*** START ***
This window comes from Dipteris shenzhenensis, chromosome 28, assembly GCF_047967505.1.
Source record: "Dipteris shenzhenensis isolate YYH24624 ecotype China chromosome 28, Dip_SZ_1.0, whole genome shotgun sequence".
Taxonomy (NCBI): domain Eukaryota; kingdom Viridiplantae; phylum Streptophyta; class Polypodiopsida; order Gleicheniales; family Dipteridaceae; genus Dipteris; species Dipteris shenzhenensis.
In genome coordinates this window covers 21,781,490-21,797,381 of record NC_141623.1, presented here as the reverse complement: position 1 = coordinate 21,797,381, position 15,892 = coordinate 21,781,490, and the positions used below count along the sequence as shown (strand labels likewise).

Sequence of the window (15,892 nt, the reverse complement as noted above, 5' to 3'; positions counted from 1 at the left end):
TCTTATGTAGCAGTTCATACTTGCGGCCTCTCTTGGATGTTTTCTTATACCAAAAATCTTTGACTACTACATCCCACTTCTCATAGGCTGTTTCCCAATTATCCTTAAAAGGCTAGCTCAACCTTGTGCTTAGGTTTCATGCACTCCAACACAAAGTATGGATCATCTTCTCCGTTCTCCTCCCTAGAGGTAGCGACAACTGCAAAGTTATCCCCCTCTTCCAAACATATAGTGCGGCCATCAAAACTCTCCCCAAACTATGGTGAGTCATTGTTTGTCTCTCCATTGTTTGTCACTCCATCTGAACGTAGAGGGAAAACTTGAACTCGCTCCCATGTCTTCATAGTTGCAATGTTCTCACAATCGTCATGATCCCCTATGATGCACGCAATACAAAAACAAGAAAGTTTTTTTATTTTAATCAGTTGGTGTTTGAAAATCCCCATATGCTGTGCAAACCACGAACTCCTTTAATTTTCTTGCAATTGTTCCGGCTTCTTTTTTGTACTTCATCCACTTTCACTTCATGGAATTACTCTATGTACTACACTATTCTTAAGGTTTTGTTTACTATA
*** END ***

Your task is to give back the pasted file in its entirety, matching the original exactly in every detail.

This window comes from Dipteris shenzhenensis, chromosome 28, assembly GCF_047967505.1.
Source record: "Dipteris shenzhenensis isolate YYH24624 ecotype China chromosome 28, Dip_SZ_1.0, whole genome shotgun sequence".
Taxonomy (NCBI): domain Eukaryota; kingdom Viridiplantae; phylum Streptophyta; class Polypodiopsida; order Gleicheniales; family Dipteridaceae; genus Dipteris; species Dipteris shenzhenensis.
In genome coordinates this window covers 21,781,490-21,797,381 of record NC_141623.1, presented here as the reverse complement: position 1 = coordinate 21,797,381, position 15,892 = coordinate 21,781,490, and the positions used below count along the sequence as shown (strand labels likewise).

Sequence of the window (15,892 nt, the reverse complement as noted above, 5' to 3'; positions counted from 1 at the left end):
TCTTATGTAGCAGTTCATACTTGCGGCCTCTCTTGGATGTTTTCTTATACCAAAAATCTTTGACTACTACATCCCACTTCTCATAGGCTGTTTCCCAATTATCCTTAAAAGGCTAGCTCAACCTTGTGCTTAGGTTTCATGCACTCCAACACAAAGTATGGATCATCTTCTCCGTTCTCCTCCCTAGAGGTAGCGACAACTGCAAAGTTATCCCCCTCTTCCAAACATATAGTGCGGCCATCAAAACTCTCCCCAAACTATGGTGAGTCATTGTTTGTCTCTCCATTGTTTGTCACTCCATCTGAACGTAGAGGGAAAACTTGAACTCGCTCCCATGTCTTCATAGTTGCAATGTTCTCACAATCGTCATGATCCCCTATGATGCACGCAATACAAAAACAAGAAAGTTTTTTTATTTTAATCAGTTGGTGTTTGAAAATCCCCATATGCTGTGCAAACCACGAACTCCTTTAATTTTCTTGCAATTGTTCCGGCTTCTTTTTTGTACTTCATCCACTTTCACTTCATGGAATTACTCTATGTACTACACTATTCTTAAGGTTTTGTTTACTATA